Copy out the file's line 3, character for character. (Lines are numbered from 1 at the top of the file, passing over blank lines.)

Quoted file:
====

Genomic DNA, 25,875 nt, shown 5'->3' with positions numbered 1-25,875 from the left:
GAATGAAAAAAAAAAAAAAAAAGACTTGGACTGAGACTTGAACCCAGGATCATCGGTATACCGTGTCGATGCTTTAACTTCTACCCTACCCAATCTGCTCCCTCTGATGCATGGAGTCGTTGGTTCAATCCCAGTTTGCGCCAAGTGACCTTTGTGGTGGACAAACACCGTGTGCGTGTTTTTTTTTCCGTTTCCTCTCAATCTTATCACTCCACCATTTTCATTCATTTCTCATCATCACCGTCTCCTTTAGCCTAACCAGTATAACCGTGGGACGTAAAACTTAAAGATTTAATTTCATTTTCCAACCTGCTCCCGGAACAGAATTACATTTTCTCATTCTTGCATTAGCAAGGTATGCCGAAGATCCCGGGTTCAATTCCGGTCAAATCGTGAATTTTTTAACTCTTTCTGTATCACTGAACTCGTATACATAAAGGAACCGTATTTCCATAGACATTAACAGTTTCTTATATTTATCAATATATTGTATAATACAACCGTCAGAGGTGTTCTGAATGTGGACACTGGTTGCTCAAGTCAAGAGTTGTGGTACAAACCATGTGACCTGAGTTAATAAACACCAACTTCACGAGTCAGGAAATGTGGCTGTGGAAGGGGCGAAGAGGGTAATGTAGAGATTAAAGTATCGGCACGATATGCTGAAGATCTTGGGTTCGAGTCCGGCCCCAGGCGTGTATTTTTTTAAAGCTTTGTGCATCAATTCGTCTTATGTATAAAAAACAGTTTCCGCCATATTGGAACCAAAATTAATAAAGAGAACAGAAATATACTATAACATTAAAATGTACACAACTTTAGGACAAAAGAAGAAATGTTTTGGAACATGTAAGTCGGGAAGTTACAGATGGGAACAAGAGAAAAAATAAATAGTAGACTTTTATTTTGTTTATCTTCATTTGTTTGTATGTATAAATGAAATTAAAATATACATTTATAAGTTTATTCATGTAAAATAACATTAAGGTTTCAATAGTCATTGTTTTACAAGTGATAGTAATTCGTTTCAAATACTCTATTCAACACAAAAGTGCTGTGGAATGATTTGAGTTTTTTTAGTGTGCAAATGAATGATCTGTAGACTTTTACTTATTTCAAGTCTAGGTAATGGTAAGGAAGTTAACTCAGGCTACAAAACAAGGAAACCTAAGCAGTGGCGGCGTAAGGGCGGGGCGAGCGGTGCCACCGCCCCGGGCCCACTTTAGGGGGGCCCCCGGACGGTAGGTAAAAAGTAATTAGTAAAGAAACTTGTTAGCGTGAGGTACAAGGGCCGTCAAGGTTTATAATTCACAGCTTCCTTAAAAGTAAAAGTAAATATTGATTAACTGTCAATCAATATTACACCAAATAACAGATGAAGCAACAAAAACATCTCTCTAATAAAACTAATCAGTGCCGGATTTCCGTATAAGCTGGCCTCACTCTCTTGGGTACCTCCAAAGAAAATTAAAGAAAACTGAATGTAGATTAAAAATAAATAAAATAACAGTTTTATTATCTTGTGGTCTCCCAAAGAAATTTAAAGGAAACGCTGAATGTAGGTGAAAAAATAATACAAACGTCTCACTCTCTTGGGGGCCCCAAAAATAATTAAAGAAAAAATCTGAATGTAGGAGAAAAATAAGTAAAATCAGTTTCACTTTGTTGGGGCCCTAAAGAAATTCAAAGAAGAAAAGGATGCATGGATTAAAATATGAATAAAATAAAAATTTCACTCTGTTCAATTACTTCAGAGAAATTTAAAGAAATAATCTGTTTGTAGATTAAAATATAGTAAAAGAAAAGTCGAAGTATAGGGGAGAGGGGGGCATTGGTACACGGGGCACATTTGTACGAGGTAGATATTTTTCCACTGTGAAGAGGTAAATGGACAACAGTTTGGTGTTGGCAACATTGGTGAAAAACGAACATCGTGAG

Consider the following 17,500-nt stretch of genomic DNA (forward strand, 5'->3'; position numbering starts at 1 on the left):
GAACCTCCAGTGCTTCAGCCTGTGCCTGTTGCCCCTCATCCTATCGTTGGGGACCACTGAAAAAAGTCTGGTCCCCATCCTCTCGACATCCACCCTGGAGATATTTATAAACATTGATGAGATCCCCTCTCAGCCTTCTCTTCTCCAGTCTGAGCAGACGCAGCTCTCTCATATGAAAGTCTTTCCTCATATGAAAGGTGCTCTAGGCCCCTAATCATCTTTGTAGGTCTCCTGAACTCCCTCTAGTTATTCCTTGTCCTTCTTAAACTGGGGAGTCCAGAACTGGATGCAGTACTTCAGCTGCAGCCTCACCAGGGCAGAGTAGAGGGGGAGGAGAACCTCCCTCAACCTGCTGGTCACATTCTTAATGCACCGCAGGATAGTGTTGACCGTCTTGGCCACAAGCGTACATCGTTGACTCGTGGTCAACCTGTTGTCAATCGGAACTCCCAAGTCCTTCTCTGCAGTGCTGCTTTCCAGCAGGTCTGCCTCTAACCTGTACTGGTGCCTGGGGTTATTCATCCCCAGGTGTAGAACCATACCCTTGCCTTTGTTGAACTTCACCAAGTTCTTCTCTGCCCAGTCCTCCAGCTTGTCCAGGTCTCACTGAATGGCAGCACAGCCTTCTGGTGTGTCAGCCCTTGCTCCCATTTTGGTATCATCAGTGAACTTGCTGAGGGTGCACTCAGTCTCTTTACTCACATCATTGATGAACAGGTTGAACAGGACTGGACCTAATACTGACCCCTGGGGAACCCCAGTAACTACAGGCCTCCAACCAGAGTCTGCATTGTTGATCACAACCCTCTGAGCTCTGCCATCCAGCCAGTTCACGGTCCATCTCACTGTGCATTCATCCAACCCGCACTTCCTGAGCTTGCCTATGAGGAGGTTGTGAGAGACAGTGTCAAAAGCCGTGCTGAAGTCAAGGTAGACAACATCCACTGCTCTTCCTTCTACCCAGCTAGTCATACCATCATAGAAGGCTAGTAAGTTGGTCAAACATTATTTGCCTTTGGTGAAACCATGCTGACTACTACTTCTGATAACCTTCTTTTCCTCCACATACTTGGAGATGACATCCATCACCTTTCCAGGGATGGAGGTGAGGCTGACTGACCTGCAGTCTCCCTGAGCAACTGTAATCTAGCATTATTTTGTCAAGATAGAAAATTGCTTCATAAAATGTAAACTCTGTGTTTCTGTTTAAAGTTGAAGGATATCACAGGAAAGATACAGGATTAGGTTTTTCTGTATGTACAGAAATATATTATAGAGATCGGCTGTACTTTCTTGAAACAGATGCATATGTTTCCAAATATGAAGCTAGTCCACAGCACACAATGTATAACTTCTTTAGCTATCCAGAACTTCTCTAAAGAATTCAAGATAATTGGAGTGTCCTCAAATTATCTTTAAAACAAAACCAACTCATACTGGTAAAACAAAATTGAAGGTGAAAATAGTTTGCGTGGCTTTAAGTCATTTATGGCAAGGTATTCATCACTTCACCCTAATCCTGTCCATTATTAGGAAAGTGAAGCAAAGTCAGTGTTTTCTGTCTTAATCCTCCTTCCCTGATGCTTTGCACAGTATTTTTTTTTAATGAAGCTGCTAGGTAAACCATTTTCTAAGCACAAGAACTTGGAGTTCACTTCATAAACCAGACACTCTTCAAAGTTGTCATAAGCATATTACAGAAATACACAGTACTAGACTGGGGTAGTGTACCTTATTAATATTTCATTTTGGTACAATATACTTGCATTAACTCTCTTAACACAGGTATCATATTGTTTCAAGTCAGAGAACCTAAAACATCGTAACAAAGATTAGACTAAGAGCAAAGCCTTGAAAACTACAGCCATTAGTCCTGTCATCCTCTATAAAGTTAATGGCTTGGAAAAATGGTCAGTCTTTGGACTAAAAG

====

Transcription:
Consider the following 17,500-nt stretch of genomic DNA (forward strand, 5'->3'; position numbering starts at 1 on the left):